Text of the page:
Performance Measurement Systems: National Sport Organisation Perspectives in New Zealand
Macris, Luke Ilia
Performance measurement is a prevalent and accepted management technique used by governments around the world and is an important dimension of New Zealand sport policy. Drawing from performance management and measurement literature (Bevan & Hood, 2006; Bouckaert & Halligan, 2008; De Bruijn, 2006; Hatry, 2006; van Dooren, Bouckhaert, & Halligan, 2010) and, in particular, Norman’s (2002) categorisation of perceptions of the New Zealand public sector, this thesis sought to: (a) investigate how New Zealand national sport organisations (NSOs) perceive and interpret Sport and Recreation New Zealand’s (SPARC) performance measures and funding policies, and (b) identify the unintended consequences that may be occurring within the performance system. The study employed a qualitative approach, with data gathered through document analysis and interviews with twelve selected participants from nine NSOs. Two notable NSO perceptions were found relating to their trust in SPARC and trust in the performance system itself. Although opposing viewpoints were present, most NSOs felt that their relationship with SPARC was strong and based upon support, collaboration, and partnership. In terms of trust in the performance system, the majority of NSOs were ‘True Believers’ or ‘Pragmatic Sceptics’ (Norman, 2002), however it was notable that some participants actively doubted the system. Closely related to these perceptions, three findings emerged. Firstly, belief in the system, resulting from the clarity of focus it provided, was tempered by the perception of an ever-changing political environment. Secondly, the propensity for belief, scepticism and doubt in relation to the performance system differed according to the type of investment (community sport versus elite sport). Thirdly, neither belief nor disbelief in the performance system necessarily translated into compliance.Whether due to a general distrust of the system or a desire to be free from tagged funding requirements and performance measures, some NSOs sought independence from the system. The thesis also outlined the potential unintended consequences of targeted funding. Some NSOs reported ‘self cream-skimming’ and specialising in one area (elite sport or community sport). Others feared that unmeasured aspects (such as talent identification) would fall through the cracks owing to a fixation on existing measures of performance. NSOs also began to institutionalise the logic of targeted investment within their own organisational structures and partnerships at regional / local levels. Finally, there was also evidence (albeit limited) of potential unintended consequences of performance measures of myopia, complacency, misrepresentation of data, and the stifling of co-operation within the system. This research provides a reference point as to the current state of the sport system from the perspective of NSOs, which may be useful in light of the fact that performance systems tend to degrade in effectiveness and legitimacy over time (De Bruijn, 2006; Meyer & Gupta, 1994; van Dooren, et al., 2010; Van Thiel & Leeuw, 2002).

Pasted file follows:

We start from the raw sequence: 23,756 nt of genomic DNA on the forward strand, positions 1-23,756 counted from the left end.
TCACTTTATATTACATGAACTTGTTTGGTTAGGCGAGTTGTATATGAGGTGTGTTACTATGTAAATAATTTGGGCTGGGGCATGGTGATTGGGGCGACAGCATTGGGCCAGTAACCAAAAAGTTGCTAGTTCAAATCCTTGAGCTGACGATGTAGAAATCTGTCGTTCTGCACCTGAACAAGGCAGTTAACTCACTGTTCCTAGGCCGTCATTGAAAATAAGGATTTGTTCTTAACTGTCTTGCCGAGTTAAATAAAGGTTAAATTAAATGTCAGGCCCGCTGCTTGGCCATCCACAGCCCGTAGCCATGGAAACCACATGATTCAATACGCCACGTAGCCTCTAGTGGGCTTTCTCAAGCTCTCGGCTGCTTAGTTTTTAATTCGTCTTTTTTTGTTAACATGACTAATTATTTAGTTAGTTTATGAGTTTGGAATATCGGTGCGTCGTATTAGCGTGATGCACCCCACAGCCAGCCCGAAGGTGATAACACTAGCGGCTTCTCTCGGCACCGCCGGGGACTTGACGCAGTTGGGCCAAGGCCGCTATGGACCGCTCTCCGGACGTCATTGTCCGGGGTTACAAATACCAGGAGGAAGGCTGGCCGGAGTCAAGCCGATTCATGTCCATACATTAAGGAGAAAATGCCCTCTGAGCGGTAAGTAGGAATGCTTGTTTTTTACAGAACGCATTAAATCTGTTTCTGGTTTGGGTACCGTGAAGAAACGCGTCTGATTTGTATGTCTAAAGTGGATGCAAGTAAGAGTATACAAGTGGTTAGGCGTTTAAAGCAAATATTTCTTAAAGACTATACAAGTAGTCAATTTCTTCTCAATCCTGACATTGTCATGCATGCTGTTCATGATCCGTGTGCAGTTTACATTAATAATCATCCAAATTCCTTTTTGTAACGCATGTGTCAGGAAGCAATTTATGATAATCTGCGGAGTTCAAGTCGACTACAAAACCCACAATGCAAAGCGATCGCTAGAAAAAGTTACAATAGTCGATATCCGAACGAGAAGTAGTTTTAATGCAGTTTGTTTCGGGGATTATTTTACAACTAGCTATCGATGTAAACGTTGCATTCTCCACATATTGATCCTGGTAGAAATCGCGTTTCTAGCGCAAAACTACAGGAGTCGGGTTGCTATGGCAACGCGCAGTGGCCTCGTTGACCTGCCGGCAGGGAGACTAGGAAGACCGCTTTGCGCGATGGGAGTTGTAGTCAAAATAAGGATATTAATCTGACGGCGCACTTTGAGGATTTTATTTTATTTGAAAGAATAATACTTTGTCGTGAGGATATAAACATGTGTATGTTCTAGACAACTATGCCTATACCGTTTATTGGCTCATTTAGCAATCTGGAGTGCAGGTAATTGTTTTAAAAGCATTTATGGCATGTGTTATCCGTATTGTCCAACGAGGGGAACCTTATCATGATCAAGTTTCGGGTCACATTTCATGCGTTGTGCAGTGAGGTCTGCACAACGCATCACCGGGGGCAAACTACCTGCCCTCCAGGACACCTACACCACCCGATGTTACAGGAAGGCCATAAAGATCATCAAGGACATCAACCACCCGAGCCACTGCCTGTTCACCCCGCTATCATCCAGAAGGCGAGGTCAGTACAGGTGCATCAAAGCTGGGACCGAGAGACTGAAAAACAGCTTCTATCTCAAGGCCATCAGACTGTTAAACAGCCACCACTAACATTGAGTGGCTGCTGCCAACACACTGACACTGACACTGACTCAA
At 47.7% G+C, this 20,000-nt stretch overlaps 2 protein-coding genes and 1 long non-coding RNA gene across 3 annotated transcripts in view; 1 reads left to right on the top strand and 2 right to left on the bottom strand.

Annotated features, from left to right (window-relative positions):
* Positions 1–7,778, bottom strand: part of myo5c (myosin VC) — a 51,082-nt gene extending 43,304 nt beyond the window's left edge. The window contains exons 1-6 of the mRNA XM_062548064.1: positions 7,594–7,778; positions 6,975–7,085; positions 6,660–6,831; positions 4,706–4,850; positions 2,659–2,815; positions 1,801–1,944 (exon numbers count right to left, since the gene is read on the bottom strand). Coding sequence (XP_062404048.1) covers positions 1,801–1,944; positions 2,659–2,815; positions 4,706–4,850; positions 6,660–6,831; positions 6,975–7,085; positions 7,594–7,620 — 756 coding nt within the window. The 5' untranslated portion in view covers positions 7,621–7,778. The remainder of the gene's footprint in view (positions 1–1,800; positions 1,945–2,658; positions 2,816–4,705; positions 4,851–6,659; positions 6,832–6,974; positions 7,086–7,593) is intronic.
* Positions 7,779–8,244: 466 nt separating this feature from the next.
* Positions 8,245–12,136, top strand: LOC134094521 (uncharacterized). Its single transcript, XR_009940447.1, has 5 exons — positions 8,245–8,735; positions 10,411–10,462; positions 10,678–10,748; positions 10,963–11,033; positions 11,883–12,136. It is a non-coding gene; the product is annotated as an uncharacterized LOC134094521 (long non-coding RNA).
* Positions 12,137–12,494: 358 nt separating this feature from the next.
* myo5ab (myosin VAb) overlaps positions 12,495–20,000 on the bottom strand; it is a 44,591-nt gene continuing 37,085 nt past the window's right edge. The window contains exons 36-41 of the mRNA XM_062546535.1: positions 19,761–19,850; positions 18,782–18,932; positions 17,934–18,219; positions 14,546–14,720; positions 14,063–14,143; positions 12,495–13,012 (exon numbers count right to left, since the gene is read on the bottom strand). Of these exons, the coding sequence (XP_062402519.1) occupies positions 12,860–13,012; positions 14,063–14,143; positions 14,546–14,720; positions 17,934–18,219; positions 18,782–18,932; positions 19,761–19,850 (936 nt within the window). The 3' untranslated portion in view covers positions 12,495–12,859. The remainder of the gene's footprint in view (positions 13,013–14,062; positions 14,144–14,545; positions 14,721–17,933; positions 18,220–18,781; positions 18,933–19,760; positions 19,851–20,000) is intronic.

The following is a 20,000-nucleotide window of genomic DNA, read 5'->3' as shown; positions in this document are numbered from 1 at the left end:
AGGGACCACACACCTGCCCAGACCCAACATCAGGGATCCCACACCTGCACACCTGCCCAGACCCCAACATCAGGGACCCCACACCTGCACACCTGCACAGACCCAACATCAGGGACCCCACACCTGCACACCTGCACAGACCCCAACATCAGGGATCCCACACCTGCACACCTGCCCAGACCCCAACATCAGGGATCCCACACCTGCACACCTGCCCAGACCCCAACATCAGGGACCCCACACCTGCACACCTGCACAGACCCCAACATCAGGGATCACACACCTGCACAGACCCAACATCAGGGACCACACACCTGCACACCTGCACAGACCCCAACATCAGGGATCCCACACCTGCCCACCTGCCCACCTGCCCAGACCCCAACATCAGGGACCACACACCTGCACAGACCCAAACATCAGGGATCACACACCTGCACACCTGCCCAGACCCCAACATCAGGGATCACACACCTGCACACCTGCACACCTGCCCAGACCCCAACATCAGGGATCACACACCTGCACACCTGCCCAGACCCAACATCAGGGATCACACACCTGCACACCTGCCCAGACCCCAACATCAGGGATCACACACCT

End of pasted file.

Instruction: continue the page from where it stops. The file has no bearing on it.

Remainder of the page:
Advisor: Sam, Michael P.
Degree Name: Master of Physical Education
Degree Discipline: School of Physical Education
Publisher: University of Otago
Keywords: sport organisations; National Sport Organisations; sport policy; New Zealand; performance measurement; performance management; Sport and Recreation New Zealand; SPARC; performance systems; sport management; performance paradox; NSO
Research Type: Thesis